Medicare Advantage: We provide services through our Medicare Advantage health plans pursuant to a limited number of contracts with CMS. These contracts generally have terms of one year and must be renewed each year. Each of our contracts with CMS is terminable for cause if we breach a material provision of the contract or violate relevant laws or regulations. If we are unable to renew, or to successfully re-bid or compete for any of these contracts, or if any of these contracts are terminated, our business would be materially impaired. During the nine months ended September 30, 2007 and the year ended December 31, 2006, contracts with CMS represented 16.9% and 11.3% of our consolidated premiums earned, net, respectively, and 49.5% and 45.9% of our consolidated operating income, respectively, and may in the future represent a greater percentage of our operations.

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    Commercial: Our managed care subsidiary is a qualified contractor to provide managed care coverage to federal government employees within Puerto Rico. Such coverage is provided pursuant to a contract with the U.S. Office of Personnel Management (OPM) that is subject to termination in the event of noncompliance not corrected to the satisfaction of the OPM. During the nine months ended September 30, 2007 and the years ended December 31, 2006, 2005, and 2004, premiums generated under this contract represented 8.3%, 7.5%, 8.2% and 8.3% of our consolidated premiums earned, net, respectively, and 1.1%, 1.2%, 2.4% and 1.6% of our consolidated operating income, respectively.

        If any of these contracts is terminated for any reason, including by reason of any noncompliance by us, or not renewed or replaced by a comparable contract, our premiums would be materially adversely affected. The further loss or non-renewal of either of our Reform contracts could have a material adverse effect on our operating results and could result in the downsizing of certain personnel, the cancellation of lease agreements of certain premises and of certain contracts, and severance payments, among others.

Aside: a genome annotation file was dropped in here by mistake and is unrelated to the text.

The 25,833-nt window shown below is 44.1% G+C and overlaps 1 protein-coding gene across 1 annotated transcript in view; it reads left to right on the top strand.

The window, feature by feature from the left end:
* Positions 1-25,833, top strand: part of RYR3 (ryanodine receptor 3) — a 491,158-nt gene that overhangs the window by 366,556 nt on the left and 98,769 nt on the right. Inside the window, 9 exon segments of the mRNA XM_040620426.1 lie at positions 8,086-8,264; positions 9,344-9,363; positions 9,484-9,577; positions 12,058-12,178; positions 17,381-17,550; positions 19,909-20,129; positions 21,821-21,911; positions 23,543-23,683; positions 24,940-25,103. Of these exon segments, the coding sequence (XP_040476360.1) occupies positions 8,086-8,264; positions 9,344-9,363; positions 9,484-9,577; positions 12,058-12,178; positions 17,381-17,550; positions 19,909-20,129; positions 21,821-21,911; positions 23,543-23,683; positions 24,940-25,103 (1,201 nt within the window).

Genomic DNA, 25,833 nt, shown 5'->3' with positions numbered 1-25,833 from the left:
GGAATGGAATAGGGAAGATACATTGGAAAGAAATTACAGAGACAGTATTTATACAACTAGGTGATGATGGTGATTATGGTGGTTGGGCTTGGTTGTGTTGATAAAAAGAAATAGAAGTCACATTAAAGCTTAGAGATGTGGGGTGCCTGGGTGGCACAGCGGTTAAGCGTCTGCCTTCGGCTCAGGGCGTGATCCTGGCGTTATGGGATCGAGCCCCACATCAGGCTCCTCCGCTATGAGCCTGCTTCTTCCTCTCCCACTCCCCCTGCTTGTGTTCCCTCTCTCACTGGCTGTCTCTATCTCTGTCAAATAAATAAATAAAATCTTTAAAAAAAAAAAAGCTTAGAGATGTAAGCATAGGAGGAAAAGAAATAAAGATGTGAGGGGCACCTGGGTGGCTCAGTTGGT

A change in our managed care product mix may impact our profitability.

        Our managed care products that involve greater potential risk, such as fully insured arrangements, generally tend to be more profitable than administrative services only (ASO) products and those managed care products where employer groups retain the risk, such as self-funded financial arrangements. There has been a trend in recent years among our Commercial customers of moving from fully-insured plans to ASO, or self-funded, arrangements. In addition, the government of Puerto Rico began a pilot project in 2003 for the Reform in one of the eight geographical areas under which it contracted services on an ASO basis for certain members instead of contracting on a fully insured basis. This project was subsequently extended to the Metro-North region, which was served by us until October 31, 2006. There can be no assurance that the government will not implement such a program in areas served by us. As of September 30, 2007, 83.5% of our managed care customers had fully insured arrangements and 16.5% had ASO arrangements, as compared to approximately 83.9% and 16.1%, respectively, as of December 31, 2006. Unfavorable changes in the relative profitability or customer participation among our various products could have a material adverse effect on our business, financial condition, and results of operations.

        Our failure to accurately estimate incurred but not reported claims would affect our reported financial results.